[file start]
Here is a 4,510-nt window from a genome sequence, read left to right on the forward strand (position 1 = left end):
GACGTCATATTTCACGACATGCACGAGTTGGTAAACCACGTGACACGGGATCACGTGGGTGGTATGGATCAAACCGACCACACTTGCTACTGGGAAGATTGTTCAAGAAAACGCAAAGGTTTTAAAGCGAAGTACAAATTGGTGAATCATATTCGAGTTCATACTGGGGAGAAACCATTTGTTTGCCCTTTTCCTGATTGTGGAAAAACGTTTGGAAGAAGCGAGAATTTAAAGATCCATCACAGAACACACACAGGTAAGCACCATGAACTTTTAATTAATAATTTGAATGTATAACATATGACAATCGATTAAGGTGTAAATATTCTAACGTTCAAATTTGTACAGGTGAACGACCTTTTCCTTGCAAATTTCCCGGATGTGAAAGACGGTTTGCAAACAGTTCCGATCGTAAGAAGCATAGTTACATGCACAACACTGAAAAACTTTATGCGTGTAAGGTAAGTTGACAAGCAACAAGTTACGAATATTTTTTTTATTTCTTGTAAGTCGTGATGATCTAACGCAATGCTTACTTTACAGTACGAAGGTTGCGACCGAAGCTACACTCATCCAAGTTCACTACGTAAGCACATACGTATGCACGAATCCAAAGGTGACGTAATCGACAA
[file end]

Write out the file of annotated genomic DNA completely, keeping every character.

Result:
Here is a 4,510-nt window from a genome sequence, read left to right on the forward strand (position 1 = left end):
GACGTCATATTTCACGACATGCACGAGTTGGTAAACCACGTGACACGGGATCACGTGGGTGGTATGGATCAAACCGACCACACTTGCTACTGGGAAGATTGTTCAAGAAAACGCAAAGGTTTTAAAGCGAAGTACAAATTGGTGAATCATATTCGAGTTCATACTGGGGAGAAACCATTTGTTTGCCCTTTTCCTGATTGTGGAAAAACGTTTGGAAGAAGCGAGAATTTAAAGATCCATCACAGAACACACACAGGTAAGCACCATGAACTTTTAATTAATAATTTGAATGTATAACATATGACAATCGATTAAGGTGTAAATATTCTAACGTTCAAATTTGTACAGGTGAACGACCTTTTCCTTGCAAATTTCCCGGATGTGAAAGACGGTTTGCAAACAGTTCCGATCGTAAGAAGCATAGTTACATGCACAACACTGAAAAACTTTATGCGTGTAAGGTAAGTTGACAAGCAACAAGTTACGAATATTTTTTTTATTTCTTGTAAGTCGTGATGATCTAACGCAATGCTTACTTTACAGTACGAAGGTTGCGACCGAAGCTACACTCATCCAAGTTCACTACGTAAGCACATACGTATGCACGAATCCAAAGGTGACGTAATCGACAA